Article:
So using Python will both introduce them to programming and leave them precious knowledge that they can reuse in the future to create powerful applications if they choose to become developers later.

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If you've got lots of money, you can get them lego NX Cube. It has graphical programming interface by default.

It also has support for Not Exactly C (download here) language when they get older.

We used this in a highschool programming competition.

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I am 13 and I know lots of Codes....

HTML

CSS

JavaScript

PHP

C++

For HTML and CSS I just did the basics. I wrote the code using notepad, saved it, and opened them in Google Chrome and used DevTools to see what errors it threw. I enjoyed seeing the outcome when the code was finished, and I find coding to be fun (like most coders i come across). I did a similar thing using JavaScript; it was fun to see my website become dynamic. (I coded a random joke generator). Eventually, I coded an entire website (15 pages, 3 months work) (never published though). I know some people who were coding PHP and I decided to learn it. This was difficult, especially the OOP, but eventually I understood the language. Using the Codecademy console, I coded some cool PHP scripts. Seeing the result of the code execution is always the fun part; a turtle as part of the output doesn't make it any more special.

C++ was hard because of the complexity (data types, casts, compilers, etc.) Currently i'm coding a C++ program and of course it's fun to see it execute.

(w3schools offers great tutorials/reference/try-it-activities for HTML and CSS. Codecademy offers excellent JS and PHP tutorials which is centered around try-it activities. cplusplus.com offers a great tutorial and reference, plus plus it has a C++ forum)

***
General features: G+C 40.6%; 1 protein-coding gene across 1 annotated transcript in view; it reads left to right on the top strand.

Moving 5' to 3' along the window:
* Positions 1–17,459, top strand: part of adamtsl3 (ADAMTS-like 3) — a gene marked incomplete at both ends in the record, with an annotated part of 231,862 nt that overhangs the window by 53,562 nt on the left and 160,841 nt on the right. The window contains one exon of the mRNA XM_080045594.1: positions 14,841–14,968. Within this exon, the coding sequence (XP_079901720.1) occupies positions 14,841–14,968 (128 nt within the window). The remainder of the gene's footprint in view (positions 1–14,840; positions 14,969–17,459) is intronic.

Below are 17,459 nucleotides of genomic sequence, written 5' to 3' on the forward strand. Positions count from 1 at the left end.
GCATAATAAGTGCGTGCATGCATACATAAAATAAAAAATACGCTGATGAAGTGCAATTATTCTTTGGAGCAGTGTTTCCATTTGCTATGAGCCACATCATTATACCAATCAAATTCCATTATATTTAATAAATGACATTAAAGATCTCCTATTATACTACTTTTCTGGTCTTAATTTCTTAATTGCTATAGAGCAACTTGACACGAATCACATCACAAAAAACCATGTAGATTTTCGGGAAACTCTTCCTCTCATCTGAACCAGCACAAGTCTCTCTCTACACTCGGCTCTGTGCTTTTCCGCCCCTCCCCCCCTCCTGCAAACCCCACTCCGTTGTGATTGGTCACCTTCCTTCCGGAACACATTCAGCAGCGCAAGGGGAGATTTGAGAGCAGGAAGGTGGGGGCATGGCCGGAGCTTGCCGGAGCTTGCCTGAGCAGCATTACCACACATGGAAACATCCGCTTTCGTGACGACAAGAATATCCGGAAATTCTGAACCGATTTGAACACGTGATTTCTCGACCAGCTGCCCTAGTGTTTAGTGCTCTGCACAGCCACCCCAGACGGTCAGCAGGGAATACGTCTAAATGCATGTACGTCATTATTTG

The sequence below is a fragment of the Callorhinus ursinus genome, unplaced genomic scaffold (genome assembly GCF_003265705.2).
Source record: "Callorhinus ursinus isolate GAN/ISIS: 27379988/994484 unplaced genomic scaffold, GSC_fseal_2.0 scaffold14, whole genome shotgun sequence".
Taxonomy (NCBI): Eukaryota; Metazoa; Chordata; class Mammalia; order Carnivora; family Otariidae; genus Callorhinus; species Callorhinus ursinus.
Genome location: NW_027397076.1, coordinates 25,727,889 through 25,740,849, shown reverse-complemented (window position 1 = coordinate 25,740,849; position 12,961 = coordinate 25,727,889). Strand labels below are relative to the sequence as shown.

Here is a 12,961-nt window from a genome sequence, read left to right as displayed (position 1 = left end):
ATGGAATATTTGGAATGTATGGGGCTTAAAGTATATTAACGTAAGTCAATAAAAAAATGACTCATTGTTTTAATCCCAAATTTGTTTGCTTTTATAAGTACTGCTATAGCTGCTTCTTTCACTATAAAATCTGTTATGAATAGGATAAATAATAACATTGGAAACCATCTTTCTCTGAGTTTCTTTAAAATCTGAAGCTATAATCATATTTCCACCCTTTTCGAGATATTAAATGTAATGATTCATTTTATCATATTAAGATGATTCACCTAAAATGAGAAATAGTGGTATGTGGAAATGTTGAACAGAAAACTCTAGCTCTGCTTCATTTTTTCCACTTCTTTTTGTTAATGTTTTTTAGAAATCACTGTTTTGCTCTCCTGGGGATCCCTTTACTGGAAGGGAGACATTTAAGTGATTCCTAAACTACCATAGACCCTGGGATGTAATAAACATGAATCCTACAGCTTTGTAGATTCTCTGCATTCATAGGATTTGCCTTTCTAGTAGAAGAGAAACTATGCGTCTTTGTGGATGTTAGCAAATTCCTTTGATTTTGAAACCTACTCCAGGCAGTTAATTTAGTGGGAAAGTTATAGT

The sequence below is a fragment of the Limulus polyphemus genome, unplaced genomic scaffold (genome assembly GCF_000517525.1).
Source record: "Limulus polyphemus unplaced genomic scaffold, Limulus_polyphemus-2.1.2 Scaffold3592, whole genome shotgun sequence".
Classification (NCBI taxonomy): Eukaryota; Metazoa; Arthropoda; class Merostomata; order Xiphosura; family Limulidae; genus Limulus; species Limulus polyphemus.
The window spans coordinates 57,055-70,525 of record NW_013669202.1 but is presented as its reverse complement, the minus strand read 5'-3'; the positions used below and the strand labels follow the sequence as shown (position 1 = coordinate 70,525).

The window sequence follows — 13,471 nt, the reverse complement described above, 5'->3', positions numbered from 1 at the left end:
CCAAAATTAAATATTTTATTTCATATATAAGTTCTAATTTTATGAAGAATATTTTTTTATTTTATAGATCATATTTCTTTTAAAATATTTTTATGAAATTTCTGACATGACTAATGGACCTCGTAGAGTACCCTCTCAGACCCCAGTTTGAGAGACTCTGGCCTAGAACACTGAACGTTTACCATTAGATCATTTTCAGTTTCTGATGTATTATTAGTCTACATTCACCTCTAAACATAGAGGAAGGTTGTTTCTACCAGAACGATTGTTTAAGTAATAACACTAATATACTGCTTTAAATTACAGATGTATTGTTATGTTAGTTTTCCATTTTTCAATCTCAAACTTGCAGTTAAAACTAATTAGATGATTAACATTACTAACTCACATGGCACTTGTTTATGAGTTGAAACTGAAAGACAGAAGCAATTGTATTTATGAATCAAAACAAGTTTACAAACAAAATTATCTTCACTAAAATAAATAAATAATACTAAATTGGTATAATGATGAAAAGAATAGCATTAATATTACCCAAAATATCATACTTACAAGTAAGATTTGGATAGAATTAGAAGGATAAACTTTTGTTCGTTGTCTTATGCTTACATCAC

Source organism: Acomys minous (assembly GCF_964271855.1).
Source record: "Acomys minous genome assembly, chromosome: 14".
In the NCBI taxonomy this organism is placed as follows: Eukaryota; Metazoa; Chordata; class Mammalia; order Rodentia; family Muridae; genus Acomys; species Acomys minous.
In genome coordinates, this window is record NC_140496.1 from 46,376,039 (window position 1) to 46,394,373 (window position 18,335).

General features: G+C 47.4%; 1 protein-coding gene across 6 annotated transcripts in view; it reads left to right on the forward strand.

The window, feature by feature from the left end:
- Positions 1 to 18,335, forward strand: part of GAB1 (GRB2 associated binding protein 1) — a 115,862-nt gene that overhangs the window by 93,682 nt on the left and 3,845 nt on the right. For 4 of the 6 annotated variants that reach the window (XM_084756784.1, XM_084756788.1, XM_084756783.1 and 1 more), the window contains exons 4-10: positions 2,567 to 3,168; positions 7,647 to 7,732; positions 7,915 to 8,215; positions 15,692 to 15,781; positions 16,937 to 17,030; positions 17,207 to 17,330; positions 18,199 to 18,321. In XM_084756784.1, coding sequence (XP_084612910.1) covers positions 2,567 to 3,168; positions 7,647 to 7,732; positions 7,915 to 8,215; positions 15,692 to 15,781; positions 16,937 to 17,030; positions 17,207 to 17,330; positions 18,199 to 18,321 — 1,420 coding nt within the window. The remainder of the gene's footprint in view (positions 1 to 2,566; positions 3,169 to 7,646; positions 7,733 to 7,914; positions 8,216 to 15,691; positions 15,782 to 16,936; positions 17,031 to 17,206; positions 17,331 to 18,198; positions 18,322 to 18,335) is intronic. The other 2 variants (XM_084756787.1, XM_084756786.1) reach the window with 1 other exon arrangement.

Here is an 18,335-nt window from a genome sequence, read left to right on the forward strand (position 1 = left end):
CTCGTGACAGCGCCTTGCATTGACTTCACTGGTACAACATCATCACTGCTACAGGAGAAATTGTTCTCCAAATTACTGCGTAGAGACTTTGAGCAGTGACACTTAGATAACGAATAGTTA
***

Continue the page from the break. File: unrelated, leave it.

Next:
Really, to me at least, the best way to learn to code is to do it yourself, and the best way to make it seem fun to a child (Let's say 7) is to have them start coding and show them the output.

A young child will find anything to be cool. If he/she can learn to code a JS "Hello World" program, then he/she will say "cool". Then add a few setTimeout's and he/she is amazed.

In my opinion, hands-on learning and writing code is better than a turtle game. But no matter if you use a turtle game or writing from scratch, if the child sees the code, the child will want to learn more, do more, write more, and experimenting with code.


I have a friend who started with python; It is a good introduction to web coding and scripting. But I believe that the first code language you learn should be HTML, followed by CSS and JS. (The three languages every web developer should know). Then other languages like python, PHP, and C++ should be learned after learning the other 3.

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To be nitpicking, HTML and CSS are no programming but markup languages. They get you a good feel of what syntax is, though. –  Bergi Jun 20 at 3:03
    
To be even more nitpicking, JavaScript Python and PHP are not programming but scripting languages. Lol. They teach you the basic structure of a program though. Like variables, control flow, functions, etc. –  Homberto Jun 20 at 3:39
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Well, scripting languages are still proper programming languages, all the three you mentioned are turing-complete general-purpose languages. –  Bergi Jun 20 at 4:04